Five-Year Benchmark Study Showcases Progress on Private Boards

Number of all male boards cut in half and women now hold 17% of board seats

A five-year look at the composition of private company boards reveals promising progress for gender and cognitive diversity: Women now hold 17% of board seats — up from 7% in 2019. The fifth annual Study of Gender Diversity on Private Company Boards from Him For Her and Crunchbase was released today and details gains for women as a whole and for women of color within the boardrooms of the country’s most highly funded privately held companies. Since the inaugural study in 2019, the percentage of companies without even one woman on the board was cut in half – from 60% to 32%. Women of color now hold 5% of board seats, up from 3% in 2020, the first year for which comparable data was available. Over the same period, the percentage of companies with at least one woman of color serving on the board increased from 19% to 25%.

Notably, the study finds that companies with a woman in the board’s only independent director seat have raised an average of 16% more funding than those with a man in the only independent director seat. This latest study analyzed the largest data set to date, including 735 U.S.-based private companies which had raised at least $100 million in cumulative funding and the 4,992 directors who serve on those boards.

Multiple studies track diversity among the boards of U.S.-based public companies. However, the composition of private company boards has largely been unreported despite their considerable influence as innovators and employers. This groundbreaking benchmark study, originally published in December 2019, was created to shine a light on the gender disparity in private company boardrooms and create a baseline for tracking improvement. The fifth annual report analyzes board diversity in 2023 and measures progress compared with the three prior years.

Key findings from the new 2023 study include:

  • Women hold 17% of board seats among the companies studied, up from 7% in our original study in 2019.
  • Between 2019 and 2023, women gained two-thirds of a board seat (0.67); they now represent roughly 1.2 out of 6.8 board members.
  • Nearly a third (32%) of companies don’t have any women on their boards, an improvement from 60% in 2019.
  • 5% of all directors are women of color, up from 3% in 2020.
  • 25% of company boards include a woman of color, up from 19% in 2020.
  • Women hold 29% of independent director seats, 13% of investor director seats, and 10% of executive director seats.
  • Companies with a woman as their first and only independent director have raised 16% more funding than those whose first and only independent director is a man.
  • 30% of directors are the only women on their boards, down from 44% in 2020.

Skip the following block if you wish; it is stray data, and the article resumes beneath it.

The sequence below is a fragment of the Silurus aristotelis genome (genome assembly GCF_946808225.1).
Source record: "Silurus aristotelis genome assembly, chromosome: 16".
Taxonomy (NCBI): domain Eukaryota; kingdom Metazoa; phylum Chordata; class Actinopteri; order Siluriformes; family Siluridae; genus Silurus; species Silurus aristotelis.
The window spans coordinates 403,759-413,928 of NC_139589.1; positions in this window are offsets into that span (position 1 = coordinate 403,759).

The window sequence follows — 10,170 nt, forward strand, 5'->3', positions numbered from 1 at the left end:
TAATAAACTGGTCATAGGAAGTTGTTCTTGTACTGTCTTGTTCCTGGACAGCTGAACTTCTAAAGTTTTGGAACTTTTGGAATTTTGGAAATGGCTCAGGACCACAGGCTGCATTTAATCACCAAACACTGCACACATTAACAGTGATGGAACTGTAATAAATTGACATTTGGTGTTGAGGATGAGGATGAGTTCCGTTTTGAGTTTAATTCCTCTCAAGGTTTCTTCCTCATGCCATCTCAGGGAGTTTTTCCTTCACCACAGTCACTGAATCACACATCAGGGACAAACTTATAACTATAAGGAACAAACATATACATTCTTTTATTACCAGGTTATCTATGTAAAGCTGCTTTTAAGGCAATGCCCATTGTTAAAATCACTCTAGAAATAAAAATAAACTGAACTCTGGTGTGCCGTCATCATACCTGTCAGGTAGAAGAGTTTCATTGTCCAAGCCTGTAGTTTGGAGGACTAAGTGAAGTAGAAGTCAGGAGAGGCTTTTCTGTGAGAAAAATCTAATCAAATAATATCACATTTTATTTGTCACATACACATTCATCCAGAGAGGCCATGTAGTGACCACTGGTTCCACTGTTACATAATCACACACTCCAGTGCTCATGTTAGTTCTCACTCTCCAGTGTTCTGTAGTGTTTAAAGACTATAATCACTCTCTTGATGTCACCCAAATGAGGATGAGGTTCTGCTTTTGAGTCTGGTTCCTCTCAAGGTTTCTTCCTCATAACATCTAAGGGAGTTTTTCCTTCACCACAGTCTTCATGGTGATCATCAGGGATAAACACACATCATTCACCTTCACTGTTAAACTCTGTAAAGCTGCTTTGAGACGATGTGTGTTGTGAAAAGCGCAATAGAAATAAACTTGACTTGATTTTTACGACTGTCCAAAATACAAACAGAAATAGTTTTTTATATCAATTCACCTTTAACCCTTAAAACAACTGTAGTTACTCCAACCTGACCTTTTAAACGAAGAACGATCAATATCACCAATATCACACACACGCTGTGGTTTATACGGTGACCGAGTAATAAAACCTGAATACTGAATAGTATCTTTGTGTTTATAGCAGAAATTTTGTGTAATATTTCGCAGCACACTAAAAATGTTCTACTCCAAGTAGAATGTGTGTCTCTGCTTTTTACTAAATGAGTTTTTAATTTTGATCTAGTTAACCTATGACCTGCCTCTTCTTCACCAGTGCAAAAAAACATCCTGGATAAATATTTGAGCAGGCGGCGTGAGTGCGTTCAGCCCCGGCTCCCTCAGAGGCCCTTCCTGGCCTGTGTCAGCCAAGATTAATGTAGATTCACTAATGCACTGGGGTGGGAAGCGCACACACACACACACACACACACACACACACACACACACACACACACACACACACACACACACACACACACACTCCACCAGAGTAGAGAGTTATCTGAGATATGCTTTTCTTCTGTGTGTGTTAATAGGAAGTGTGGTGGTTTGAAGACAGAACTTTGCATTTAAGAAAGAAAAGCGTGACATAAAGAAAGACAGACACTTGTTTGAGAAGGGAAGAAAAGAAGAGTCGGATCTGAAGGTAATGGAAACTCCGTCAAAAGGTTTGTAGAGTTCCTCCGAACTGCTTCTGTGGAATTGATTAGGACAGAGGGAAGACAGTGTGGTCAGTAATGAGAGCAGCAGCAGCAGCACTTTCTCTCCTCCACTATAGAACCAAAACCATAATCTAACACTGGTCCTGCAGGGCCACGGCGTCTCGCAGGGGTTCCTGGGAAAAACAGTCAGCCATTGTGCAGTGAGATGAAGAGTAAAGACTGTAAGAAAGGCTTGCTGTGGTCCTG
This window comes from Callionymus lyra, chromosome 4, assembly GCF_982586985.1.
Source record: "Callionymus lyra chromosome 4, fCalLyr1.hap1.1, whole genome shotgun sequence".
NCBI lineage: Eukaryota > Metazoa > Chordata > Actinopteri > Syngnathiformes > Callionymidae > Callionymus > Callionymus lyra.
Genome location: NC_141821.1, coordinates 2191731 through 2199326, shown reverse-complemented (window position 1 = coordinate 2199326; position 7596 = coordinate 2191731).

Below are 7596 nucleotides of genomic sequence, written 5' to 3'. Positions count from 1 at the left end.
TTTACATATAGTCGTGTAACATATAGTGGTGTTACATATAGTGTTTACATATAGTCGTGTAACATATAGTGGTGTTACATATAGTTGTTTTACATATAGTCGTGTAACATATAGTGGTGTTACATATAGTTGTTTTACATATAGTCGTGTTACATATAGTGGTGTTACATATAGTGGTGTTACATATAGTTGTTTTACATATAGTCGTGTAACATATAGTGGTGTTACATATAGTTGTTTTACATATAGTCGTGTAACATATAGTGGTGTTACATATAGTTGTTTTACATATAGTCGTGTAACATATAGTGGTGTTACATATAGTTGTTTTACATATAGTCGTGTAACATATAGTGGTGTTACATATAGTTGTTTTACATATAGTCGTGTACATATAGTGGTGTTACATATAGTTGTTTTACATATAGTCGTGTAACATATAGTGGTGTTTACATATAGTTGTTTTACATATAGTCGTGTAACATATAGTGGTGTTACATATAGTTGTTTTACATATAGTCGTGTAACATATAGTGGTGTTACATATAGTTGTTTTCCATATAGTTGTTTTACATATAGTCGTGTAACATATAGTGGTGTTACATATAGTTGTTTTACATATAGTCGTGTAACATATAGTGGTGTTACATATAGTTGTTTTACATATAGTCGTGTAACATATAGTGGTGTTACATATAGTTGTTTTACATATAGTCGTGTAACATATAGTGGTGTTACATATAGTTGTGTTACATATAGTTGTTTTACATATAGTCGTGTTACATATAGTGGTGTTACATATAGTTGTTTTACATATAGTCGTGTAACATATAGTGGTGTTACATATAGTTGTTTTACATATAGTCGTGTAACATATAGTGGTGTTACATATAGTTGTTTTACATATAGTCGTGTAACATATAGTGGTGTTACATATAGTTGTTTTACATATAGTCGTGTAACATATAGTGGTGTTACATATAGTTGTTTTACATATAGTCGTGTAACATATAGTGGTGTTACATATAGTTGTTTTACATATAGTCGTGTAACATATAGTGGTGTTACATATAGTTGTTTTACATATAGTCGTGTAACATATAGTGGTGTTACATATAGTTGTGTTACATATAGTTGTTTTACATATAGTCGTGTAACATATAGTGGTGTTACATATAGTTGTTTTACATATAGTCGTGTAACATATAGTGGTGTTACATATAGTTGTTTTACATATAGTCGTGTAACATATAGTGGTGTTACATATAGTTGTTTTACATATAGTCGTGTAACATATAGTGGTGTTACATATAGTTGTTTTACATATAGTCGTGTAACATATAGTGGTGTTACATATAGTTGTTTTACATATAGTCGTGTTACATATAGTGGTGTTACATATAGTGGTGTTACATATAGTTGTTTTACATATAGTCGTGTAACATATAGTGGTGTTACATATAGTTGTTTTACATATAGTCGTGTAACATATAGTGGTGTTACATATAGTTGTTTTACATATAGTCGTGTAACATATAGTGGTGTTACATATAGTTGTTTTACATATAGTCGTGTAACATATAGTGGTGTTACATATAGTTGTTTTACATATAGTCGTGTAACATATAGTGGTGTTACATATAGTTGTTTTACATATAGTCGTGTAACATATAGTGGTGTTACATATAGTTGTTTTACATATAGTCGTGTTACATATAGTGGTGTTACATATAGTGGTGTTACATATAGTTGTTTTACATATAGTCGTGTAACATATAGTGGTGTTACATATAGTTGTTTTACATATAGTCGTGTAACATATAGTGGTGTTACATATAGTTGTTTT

• Life sciences companies continue to outperform technology companies on all board-diversity metrics.

The study analyzed board members by type — executive directors, investor directors and independent directors — and found that women continue to be underrepresented in every category. Among the trends brought to light by this multiyear study is a shift in board composition. The percentage of board seats held by investors — of whom 13% are women — declined steadily from 56% in 2019 to 46% in 2023. Over the same period, independent director seats — of which 29% are held by women — increased from 20% to 31%. Executive directors account for the smallest and most stable group with 23% of board seats, of which women hold only 10%.

“The progress we’ve seen for women over the past five years is an encouraging indication that private companies — the ones developing the new technologies and business models that will shape our future — are prioritizing diversity in the boardroom,” said Ann Shepherd, co-founder of social impact venture Him For Her. “Adding independent directors provides boards with the opportunity to tap critical expertise, bring in new perspectives, and expand the reach of their networks. Continued progress in this area, even in the midst of challenging capital markets, suggests boards recognize the long-term value of cognitive diversity.”

“In the evolving landscape of private company governance, this study shines a beacon on gender diversity, marking a significant stride from 7% to 17% of board seats held by women over five years,” said Gené Teare, Senior Data Editor, Crunchbase News. “This progress underscores a transformative shift toward embracing diversity as a cornerstone for innovation and success. As we celebrate these gains, particularly for women of color, the journey toward equality in the boardroom emerges as both a moral imperative and a strategic advantage.”


This tracking update largely reproduced the methodology employed in the four prior studies in 2019, 2020, 2021 and 2022. For the 2023 study, researchers analyzed 735 of the most heavily funded, private U.S.-based companies to understand the composition of their boards as of Q3 2023, one year after the prior study.

The study sample was drawn from a population of 2,848 U.S.-based private companies founded since 2003 with cumulative funding of at least $100 million as of June 30, 2023, according to Crunchbase data. To ensure that each company’s board profile was current, only companies that published their board of directors on their website were included.

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